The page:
John Carpenter

John Carpenter

It wouldn't be much of an exaggeration to call writer, director, and composer John Carpenter one of the most influential filmmakers of his time. From his early low-budget genre explorations–the science-fiction parody Dark Star, the Rio Bravo homage Assault On Precinct 13, the horror classic Halloween—to acclaimed movies like Starman, his remake of The Thing, and cult favorites Escape From L.A., They Live!, and Big Trouble In Little China, Carpenter has proven himself consistently inventive, intelligent, and fun. Though he began his career with the intent to make Westerns, a recent issue of Entertainment Weekly listed an astounding five Carpenter films in its compendium of the 100 best science-fiction works ever made. Carpenter, for his part, is still the modest Bowling Green, Kentucky-raised outsider he's always been, and he has continually threatened to retire from the filmmaking business altogether. The Onion recently spoke to Carpenter in advance of his new film, John Carpenter's Vampires.

The Onion: Is it odd to see characters you created for Halloween spinning off in directions you might never had imagined?

John Carpenter: It's flattering. It's very sweet. I just don't think there's any more story. I didn't think there was any more story after the first one. That story was over with. And with the second one, man, I got stuck trying to write a screenplay. It was horrible! I was saying to myself, "What am I doing this for? There's no story here!" So I made up this crap about [Jamie Lee Curtis] being [Michael Myers'] sister. I don't know where that came from, the middle of the night or something, where I just sat back and prayed—you know, "Help me God! Help me with an idea!" But they've managed to keep [the Halloween franchise] going for... however many they've made.

O: In the years since you made Halloween, how do you think Hollywood's reaction to the portrayal of violence on the screen has changed?

JC: It's a complicated, interesting issue. Mainstream Hollywood movies appropriated horror techniques, so you saw techniques that were usually reserved for the horror film in big action movies. You see it in Die Hard: throats slit, creeping in the dark. You saw all this stuff that we used to do in horror films put up in these mainstream action pics. So people got used to this pumped-up level. Then [Hollywood] appropriated the Asian action movie, which is just wall-to-wall violence, if you watch those films. All these forms are ripped off by the Hollywood mainstream, so there are no more tough, violent small films. It's all been done over and over again in big films. So the audience has come to expect everything at this point, yet they are so cynical about Hollywood that they want to be reminded... The audience wants to feel better than all of us in Hollywood, because they think they are better than all of us. We're all sell-outs, show-offs, and bullshit artists. They've seen all the movies, and they think we're ripping off all these old films. They know the hero's always going to win. This makes them very cynical, so all they care about is the ride. Give 'em a good ride, wink at their post-modernism; you know, "You guys are really cool for watching this stuff." It's all terribly cynical.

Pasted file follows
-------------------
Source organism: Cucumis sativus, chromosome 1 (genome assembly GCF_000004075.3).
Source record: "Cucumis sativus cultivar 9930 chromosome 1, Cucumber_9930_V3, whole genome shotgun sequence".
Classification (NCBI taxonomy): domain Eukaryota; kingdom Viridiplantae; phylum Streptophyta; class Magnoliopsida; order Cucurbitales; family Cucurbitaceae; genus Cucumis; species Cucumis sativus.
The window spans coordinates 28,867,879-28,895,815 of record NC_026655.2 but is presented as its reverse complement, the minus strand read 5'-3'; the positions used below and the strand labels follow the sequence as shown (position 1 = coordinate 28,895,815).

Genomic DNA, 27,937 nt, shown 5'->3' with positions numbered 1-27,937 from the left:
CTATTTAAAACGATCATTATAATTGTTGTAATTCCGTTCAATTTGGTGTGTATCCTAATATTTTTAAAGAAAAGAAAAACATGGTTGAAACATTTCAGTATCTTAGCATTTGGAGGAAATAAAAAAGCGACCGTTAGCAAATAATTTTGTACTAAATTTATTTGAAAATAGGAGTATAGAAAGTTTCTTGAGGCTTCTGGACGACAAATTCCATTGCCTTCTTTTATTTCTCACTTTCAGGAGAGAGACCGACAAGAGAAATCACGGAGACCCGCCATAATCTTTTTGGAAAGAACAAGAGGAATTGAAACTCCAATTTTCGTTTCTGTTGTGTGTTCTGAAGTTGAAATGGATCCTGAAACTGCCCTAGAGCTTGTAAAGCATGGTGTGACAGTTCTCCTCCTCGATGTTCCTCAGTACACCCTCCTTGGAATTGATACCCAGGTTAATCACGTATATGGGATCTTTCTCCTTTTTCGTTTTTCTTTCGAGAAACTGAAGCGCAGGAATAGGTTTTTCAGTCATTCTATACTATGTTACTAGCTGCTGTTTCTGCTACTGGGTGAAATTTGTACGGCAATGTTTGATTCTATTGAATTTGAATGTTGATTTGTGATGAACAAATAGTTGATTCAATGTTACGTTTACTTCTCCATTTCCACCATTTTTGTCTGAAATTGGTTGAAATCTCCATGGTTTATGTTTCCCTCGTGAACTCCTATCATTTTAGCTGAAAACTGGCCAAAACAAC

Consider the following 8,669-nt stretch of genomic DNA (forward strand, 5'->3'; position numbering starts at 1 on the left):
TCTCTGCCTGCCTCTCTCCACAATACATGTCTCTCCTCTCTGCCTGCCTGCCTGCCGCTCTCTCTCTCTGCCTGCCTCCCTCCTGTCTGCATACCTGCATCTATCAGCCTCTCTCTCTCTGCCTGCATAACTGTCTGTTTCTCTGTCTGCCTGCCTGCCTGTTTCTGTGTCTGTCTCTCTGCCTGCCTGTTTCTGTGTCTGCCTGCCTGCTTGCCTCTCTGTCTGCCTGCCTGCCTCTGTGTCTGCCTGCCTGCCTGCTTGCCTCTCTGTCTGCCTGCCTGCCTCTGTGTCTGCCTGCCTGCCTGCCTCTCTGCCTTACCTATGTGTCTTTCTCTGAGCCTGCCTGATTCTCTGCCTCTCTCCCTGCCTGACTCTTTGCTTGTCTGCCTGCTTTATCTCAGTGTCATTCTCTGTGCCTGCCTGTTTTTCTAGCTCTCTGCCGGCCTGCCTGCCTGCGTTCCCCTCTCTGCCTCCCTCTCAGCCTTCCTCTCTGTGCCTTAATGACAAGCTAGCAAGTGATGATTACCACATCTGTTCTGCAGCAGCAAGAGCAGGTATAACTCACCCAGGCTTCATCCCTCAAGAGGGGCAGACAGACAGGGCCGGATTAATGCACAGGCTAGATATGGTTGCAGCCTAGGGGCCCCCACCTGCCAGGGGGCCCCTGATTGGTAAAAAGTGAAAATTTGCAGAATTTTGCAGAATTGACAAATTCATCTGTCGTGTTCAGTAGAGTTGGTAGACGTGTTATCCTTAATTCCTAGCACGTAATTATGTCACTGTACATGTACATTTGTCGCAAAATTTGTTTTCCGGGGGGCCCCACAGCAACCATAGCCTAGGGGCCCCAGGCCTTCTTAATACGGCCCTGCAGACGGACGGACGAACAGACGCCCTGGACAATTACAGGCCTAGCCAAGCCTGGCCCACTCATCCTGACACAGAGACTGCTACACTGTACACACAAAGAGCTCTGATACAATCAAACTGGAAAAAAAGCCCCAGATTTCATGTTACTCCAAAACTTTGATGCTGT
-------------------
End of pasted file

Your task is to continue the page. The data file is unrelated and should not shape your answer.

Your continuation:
O: I was thinking more in terms of the ratings board. For instance, when The Wild Bunch was restored and re-released [in 1995], it was first given an NC-17, even though it was essentially the same film as the [1969] original. The rating was ultimately lowered to an R, but the violence in Vampires is far more extreme than in The Wild Bunch. Is that something you had to tread lightly with?

JC: Sure. I mean, with the ratings board, everybody's more conservative these days, no matter what you might think. This is a time of unbelievable Puritanism and conservatism. But it was very sensitive back then. Midnight Cowboy was breaking some new ground, and it got an X. You could show that movie today and people would go, "What are they talking about? Why is this an X?" You know what I'm saying? Look, I had to go through the ratings board, and here's what they told me: "This violence [in Vampires] is too intense because it's unexpected. Audiences will accept violence if you put it in a formula. They know the car chase, and they expect violence then. But the minute it comes out of nowhere at them, it becomes too upsetting for them." Basically, they said that because you're being too original, it's bothersome to the audience.

O: What do you hope people will get when they see your name above the title of a movie?

JC: Look, I'm just glad to be here. I'm glad to have movies that are mine. Really, that's the reason my name is above the title. Whether you like 'em or not, these movies are pretty much the way I wanted to see them made. A lot of them have my music on them; I've written a number of them. I've even shot portions of some of them. I mean, they're mine. And I'm a real lucky person to be from where I'm from, to be a movie director, to be a movie director that people know. To have my name over the title is an almost impossible dream. I've kind of lived out my own American dream.

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